And what about the germ factor?

Thursday, January 2, 2014


In case you don’t know, PDA is an abbreviation for Public Display of Affection; i.e. holding hands with someone, kissing, touching, rubbing, massaging, etc. in the presence of other people. I’ve seen various degrees of it my entire life, and have been a participant, too; albeit, minor. Darling Husband and I (pre children) could be seen holding hands or sitting very close to each other on someone’s sofa. Nowadays, a peck of a kiss on the lips to say hello or good-bye is the extent of our PDA.

Young people and the newly married seem to have a monopoly on PDA. While sitting in Starbucks during my summer vacation, a couple appearing to be in their twenties could hardly contain themselves while waiting in line to order. Arms wrapped around each other, bodies pressed together, big smiles and little giggles—it was a definite distraction to me and the other customers. Nothing bad, though; we all peeked, made our assumptions, and got back to our coffee.

However, in church, I am distracted by PDA a little more. Yes, I said church. Often, I see a husband with his arm resting on the back of the chair that his wife is sitting in, gently caressing her shoulder. Sometimes, she leans into him, her head on his body.

“How sweet,” I think.

Again, no big deal.

But one couple (that I used to see) took my mind off the pastor and his lesson longer than the typical five second distraction. Sitting only a few rows behind them, I had a clear view of the husband fingering through his wife’s corn silk hair as it fanned between his fingers and fell back in place. He’d add a little massage to her neck here and there, too, as she sat relaxed and still and attentive to what the pastor was teaching.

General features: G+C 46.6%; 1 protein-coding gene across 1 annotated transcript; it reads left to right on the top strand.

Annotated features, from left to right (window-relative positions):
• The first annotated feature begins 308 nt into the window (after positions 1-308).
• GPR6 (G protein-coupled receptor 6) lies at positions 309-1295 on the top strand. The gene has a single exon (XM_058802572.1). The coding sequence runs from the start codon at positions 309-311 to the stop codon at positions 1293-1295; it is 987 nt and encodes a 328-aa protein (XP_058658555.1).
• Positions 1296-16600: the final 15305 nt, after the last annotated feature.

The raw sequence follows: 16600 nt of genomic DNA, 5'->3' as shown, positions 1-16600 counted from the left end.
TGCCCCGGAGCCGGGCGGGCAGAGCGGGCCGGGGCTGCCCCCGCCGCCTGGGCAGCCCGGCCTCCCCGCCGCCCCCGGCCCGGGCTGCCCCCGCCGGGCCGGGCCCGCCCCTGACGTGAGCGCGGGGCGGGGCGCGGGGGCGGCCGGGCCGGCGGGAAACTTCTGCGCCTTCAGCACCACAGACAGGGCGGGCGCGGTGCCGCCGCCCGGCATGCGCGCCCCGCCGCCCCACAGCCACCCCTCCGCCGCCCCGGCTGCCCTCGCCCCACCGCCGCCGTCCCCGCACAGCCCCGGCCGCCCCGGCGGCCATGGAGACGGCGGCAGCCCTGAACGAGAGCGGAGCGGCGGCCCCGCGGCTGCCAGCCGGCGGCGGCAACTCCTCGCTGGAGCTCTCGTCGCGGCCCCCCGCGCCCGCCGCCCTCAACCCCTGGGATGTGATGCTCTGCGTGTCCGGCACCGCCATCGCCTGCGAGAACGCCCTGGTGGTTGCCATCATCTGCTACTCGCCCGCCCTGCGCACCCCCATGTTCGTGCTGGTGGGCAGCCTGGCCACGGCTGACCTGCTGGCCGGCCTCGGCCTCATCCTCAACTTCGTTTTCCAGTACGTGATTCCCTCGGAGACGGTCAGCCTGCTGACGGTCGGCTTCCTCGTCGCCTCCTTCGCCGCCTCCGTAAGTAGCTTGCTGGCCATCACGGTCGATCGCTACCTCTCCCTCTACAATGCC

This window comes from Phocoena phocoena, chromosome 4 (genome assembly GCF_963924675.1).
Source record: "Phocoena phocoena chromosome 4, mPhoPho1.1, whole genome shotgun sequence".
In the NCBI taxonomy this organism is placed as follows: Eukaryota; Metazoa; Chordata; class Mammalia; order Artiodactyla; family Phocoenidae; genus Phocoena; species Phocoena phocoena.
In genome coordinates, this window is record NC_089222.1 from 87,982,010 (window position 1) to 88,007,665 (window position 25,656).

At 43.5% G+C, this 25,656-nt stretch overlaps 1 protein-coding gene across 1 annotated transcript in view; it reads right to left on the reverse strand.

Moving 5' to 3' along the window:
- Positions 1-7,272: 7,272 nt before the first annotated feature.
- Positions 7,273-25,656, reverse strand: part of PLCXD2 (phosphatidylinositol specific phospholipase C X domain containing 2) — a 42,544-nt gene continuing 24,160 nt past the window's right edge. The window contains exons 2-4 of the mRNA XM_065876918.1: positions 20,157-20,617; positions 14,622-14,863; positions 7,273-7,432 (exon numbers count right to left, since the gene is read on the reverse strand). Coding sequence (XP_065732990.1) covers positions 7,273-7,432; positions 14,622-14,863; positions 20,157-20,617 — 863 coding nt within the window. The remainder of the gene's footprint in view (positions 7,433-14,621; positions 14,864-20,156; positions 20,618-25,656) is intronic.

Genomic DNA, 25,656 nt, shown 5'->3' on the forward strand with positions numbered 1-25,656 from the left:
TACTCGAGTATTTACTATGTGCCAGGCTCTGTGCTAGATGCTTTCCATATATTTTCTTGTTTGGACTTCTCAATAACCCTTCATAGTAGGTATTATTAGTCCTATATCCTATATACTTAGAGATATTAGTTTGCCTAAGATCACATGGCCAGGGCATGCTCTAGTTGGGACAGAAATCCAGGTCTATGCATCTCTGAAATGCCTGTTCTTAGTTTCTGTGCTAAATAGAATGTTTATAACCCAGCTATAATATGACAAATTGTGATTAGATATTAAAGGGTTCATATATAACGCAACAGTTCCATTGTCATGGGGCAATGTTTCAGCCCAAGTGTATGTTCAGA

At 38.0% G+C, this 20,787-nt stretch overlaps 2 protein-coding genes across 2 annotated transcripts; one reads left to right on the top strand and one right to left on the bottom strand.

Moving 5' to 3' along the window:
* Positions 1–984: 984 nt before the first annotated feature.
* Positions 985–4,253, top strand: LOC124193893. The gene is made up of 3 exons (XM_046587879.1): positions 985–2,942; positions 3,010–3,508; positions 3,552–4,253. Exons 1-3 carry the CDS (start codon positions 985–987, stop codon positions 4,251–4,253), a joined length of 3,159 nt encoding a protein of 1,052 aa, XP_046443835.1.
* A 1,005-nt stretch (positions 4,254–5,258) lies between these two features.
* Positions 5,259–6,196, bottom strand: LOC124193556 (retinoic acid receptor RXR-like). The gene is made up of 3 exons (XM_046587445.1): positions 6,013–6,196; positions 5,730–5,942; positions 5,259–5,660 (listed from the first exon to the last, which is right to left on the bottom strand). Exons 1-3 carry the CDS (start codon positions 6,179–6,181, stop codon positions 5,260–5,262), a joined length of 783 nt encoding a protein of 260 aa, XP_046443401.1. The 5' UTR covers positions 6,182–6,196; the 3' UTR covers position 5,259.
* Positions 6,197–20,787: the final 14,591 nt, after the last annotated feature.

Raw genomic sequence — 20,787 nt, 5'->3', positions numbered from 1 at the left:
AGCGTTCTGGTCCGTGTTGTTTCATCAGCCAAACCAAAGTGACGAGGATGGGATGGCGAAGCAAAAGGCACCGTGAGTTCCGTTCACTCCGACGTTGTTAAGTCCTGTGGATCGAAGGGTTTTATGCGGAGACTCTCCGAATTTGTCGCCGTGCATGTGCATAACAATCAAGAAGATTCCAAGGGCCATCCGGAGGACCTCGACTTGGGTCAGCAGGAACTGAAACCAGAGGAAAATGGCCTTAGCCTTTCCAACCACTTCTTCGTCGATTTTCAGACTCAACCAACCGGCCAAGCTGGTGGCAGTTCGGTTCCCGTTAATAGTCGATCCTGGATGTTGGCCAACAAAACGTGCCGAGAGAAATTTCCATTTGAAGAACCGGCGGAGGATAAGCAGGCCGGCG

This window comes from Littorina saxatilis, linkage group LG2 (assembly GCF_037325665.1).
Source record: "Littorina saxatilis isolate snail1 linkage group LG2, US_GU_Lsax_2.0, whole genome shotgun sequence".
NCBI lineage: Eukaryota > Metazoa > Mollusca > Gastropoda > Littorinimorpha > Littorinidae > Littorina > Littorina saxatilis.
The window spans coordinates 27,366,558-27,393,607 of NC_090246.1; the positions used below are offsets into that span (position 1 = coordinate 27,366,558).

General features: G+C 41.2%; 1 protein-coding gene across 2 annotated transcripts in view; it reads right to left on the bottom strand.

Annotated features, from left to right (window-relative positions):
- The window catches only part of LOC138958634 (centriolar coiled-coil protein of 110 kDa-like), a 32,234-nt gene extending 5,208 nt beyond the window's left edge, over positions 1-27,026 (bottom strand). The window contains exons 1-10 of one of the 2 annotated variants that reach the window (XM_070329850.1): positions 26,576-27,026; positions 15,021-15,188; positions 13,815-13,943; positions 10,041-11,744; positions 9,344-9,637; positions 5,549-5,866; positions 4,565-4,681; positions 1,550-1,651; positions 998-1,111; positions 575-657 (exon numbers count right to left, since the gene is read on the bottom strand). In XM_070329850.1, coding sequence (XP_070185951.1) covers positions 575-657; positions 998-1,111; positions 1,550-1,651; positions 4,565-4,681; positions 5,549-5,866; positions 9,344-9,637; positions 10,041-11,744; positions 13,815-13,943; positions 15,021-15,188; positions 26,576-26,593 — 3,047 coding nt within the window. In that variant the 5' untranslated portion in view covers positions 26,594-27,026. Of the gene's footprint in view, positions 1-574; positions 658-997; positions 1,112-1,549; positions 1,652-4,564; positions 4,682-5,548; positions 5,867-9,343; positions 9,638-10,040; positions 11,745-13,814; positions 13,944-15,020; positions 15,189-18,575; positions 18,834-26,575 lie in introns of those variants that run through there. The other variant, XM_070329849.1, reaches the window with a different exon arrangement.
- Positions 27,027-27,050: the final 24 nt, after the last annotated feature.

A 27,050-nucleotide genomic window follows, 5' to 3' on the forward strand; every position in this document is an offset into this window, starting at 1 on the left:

Or was she?

I’d find myself wondering if the hair play really felt good to her; that she didn’t care that others around her were surely noticing. Or, did she really want to tell her husband, “Leave my hair alone!” but too meek to interrupt his show.

(I don’t see them anymore. I wonder what happened to them.)

And then there is the massager—a man who rubs his wife’s back—a lot. He makes a circular motion as she leans slightly forward. Then he goes up to the neck and gives a little squeeze before resuming the circular motion—kind of like the kid waxing the car in The Karate Kid movie.

They are less distracting than the other couple was. Is it because they are older and heavier and have gray hair? In other words, he seems to be giving his wife comfort for a back issue, whereas the other couple appeared sensual.

And why does this take my attention from the pastor’s teaching on The Sermon on the Mount or some other encouraging or disciplinary message that I probably need to hear? What is it about PDA that gets a reaction out of us?

A letter to MissManners in the Washington Post expressed a woman’s annoyance with her brother-in-law’s constant PDA with his wife. She said she’s not “a prude,” but that the couple is driving her “bonkers.” And these people are in their late twenties and early thirties.

Like most situations in life, we all have our own way of responding. Public displays of affection aren’t major on my list of distractions; unless we’re talking about pure exhibitionists like the pimp man strolling down the street with two scantily clad prostitutes women on each of his arms that my family and I shared a sidewalk with while in Puerto Rico. On second thought, that wasn’t PDA; that was business.

Lately, I’ve noticed a few of my older/empty nest friends and neighbors holding hands while taking a leisurely walk. That goes into the “how sweet” category; hardly, the “get a room” category. Maybe Darling Husband and I will get back to it when we become empty nesters.

How do you feel about public displays of affection (PDA)?

image found here